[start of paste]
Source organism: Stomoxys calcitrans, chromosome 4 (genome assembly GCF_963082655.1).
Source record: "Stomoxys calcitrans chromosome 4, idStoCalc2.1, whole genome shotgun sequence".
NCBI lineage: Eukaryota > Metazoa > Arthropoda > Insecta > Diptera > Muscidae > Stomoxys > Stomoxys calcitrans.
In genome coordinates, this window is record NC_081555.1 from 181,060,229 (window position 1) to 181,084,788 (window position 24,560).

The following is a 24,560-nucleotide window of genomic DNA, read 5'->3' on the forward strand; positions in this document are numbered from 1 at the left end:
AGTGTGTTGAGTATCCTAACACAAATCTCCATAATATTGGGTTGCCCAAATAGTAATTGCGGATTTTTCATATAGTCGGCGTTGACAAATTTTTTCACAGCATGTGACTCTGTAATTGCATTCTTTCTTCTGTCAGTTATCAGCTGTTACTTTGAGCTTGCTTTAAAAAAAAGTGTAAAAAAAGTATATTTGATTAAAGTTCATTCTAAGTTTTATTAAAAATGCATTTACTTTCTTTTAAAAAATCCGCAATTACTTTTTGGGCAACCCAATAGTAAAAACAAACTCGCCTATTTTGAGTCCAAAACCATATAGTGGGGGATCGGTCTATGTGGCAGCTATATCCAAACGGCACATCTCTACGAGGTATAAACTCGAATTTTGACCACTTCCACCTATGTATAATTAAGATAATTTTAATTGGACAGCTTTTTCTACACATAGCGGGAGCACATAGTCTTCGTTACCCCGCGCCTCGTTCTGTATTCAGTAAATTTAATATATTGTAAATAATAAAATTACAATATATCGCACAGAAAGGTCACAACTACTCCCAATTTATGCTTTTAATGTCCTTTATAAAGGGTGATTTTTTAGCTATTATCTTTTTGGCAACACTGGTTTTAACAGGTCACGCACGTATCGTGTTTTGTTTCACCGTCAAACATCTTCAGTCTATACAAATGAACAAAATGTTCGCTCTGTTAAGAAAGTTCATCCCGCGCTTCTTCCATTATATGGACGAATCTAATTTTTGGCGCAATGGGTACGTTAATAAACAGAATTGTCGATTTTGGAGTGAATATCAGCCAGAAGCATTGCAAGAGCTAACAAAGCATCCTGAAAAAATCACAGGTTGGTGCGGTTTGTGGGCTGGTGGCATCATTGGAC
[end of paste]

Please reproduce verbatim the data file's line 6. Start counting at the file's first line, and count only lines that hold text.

AGTGTGTTGAGTATCCTAACACAAATCTCCATAATATTGGGTTGCCCAAATAGTAATTGCGGATTTTTCATATAGTCGGCGTTGACAAATTTTTTCACAGCATGTGACTCTGTAATTGCATTCTTTCTTCTGTCAGTTATCAGCTGTTACTTTGAGCTTGCTTTAAAAAAAAGTGTAAAAAAAGTATATTTGATTAAAGTTCATTCTAAGTTTTATTAAAAATGCATTTACTTTCTTTTAAAAAATCCGCAATTACTTTTTGGGCAACCCAATAGTAAAAACAAACTCGCCTATTTTGAGTCCAAAACCATATAGTGGGGGATCGGTCTATGTGGCAGCTATATCCAAACGGCACATCTCTACGAGGTATAAACTCGAATTTTGACCACTTCCACCTATGTATAATTAAGATAATTTTAATTGGACAGCTTTTTCTACACATAGCGGGAGCACATAGTCTTCGTTACCCCGCGCCTCGTTCTGTATTCAGTAAATTTAATATATTGTAAATAATAAAATTACAATATATCGCACAGAAAGGTCACAACTACTCCCAATTTATGCTTTTAATGTCCTTTATAAAGGGTGATTTTTTAGCTATTATCTTTTTGGCAACACTGGTTTTAACAGGTCACGCACGTATCGTGTTTTGTTTCACCGTCAAACATCTTCAGTCTATACAAATGAACAAAATGTTCGCTCTGTTAAGAAAGTTCATCCCGCGCTTCTTCCATTATATGGACGAATCTAATTTTTGGCGCAATGGGTACGTTAATAAACAGAATTGTCGATTTTGGAGTGAATATCAGCCAGAAGCATTGCAAGAGCTAACAAAGCATCCTGAAAAAATCACAGGTTGGTGCGGTTTGTGGGCTGGTGGCATCATTGGAC